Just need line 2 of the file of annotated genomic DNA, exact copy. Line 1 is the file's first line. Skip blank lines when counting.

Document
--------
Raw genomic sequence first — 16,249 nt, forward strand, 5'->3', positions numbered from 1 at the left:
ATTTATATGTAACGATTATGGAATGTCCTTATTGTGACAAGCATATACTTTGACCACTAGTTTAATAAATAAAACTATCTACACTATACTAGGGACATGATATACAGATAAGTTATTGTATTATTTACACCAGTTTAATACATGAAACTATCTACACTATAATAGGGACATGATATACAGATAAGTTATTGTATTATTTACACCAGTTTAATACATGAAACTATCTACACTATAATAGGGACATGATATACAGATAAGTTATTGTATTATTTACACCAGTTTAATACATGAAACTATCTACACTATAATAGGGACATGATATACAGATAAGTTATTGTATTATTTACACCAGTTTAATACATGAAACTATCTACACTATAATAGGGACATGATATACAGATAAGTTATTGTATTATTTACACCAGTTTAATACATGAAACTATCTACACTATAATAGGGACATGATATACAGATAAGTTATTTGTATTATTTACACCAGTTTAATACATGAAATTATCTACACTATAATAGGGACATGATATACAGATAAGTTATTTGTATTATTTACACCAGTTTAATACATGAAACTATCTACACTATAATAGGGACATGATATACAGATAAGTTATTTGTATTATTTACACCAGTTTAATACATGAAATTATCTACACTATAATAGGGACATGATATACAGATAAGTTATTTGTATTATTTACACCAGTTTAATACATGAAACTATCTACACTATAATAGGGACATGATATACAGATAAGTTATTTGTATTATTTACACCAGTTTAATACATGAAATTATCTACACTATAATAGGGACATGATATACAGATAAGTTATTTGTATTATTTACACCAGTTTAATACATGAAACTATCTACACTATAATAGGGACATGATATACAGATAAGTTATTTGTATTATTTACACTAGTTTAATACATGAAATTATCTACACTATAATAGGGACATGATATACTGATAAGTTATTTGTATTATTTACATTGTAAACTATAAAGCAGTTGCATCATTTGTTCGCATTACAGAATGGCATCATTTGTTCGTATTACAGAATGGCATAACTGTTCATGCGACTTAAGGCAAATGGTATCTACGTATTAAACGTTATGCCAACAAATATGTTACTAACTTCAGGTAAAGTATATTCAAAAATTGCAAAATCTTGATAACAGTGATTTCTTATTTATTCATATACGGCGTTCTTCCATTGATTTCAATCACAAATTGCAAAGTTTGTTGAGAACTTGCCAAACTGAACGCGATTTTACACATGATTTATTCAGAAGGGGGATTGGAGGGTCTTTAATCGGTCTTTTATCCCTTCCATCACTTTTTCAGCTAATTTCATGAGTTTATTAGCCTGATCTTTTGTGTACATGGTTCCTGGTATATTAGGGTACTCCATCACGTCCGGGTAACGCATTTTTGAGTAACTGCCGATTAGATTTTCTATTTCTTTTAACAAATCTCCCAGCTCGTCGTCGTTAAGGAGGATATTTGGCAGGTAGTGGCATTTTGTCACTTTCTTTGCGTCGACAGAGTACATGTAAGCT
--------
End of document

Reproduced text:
ATTTATATGTAACGATTATGGAATGTCCTTATTGTGACAAGCATATACTTTGACCACTAGTTTAATAAATAAAACTATCTACACTATACTAGGGACATGATATACAGATAAGTTATTGTATTATTTACACCAGTTTAATACATGAAACTATCTACACTATAATAGGGACATGATATACAGATAAGTTATTGTATTATTTACACCAGTTTAATACATGAAACTATCTACACTATAATAGGGACATGATATACAGATAAGTTATTGTATTATTTACACCAGTTTAATACATGAAACTATCTACACTATAATAGGGACATGATATACAGATAAGTTATTGTATTATTTACACCAGTTTAATACATGAAACTATCTACACTATAATAGGGACATGATATACAGATAAGTTATTGTATTATTTACACCAGTTTAATACATGAAACTATCTACACTATAATAGGGACATGATATACAGATAAGTTATTTGTATTATTTACACCAGTTTAATACATGAAATTATCTACACTATAATAGGGACATGATATACAGATAAGTTATTTGTATTATTTACACCAGTTTAATACATGAAACTATCTACACTATAATAGGGACATGATATACAGATAAGTTATTTGTATTATTTACACCAGTTTAATACATGAAATTATCTACACTATAATAGGGACATGATATACAGATAAGTTATTTGTATTATTTACACCAGTTTAATACATGAAACTATCTACACTATAATAGGGACATGATATACAGATAAGTTATTTGTATTATTTACACCAGTTTAATACATGAAATTATCTACACTATAATAGGGACATGATATACAGATAAGTTATTTGTATTATTTACACCAGTTTAATACATGAAACTATCTACACTATAATAGGGACATGATATACAGATAAGTTATTTGTATTATTTACACTAGTTTAATACATGAAATTATCTACACTATAATAGGGACATGATATACTGATAAGTTATTTGTATTATTTACATTGTAAACTATAAAGCAGTTGCATCATTTGTTCGCATTACAGAATGGCATCATTTGTTCGTATTACAGAATGGCATAACTGTTCATGCGACTTAAGGCAAATGGTATCTACGTATTAAACGTTATGCCAACAAATATGTTACTAACTTCAGGTAAAGTATATTCAAAAATTGCAAAATCTTGATAACAGTGATTTCTTATTTATTCATATACGGCGTTCTTCCATTGATTTCAATCACAAATTGCAAAGTTTGTTGAGAACTTGCCAAACTGAACGCGATTTTACACATGATTTATTCAGAAGGGGGATTGGAGGGTCTTTAATCGGTCTTTTATCCCTTCCATCACTTTTTCAGCTAATTTCATGAGTTTATTAGCCTGATCTTTTGTGTACATGGTTCCTGGTATATTAGGGTACTCCATCACGTCCGGGTAACGCATTTTTGAGTAACTGCCGATTAGATTTTCTATTTCTTTTAACAAATCTCCCAGCTCGTCGTCGTTAAGGAGGATATTTGGCAGGTAGTGGCATTTTGTCACTTTCTTTGCGTCGACAGAGTACATGTAAGCT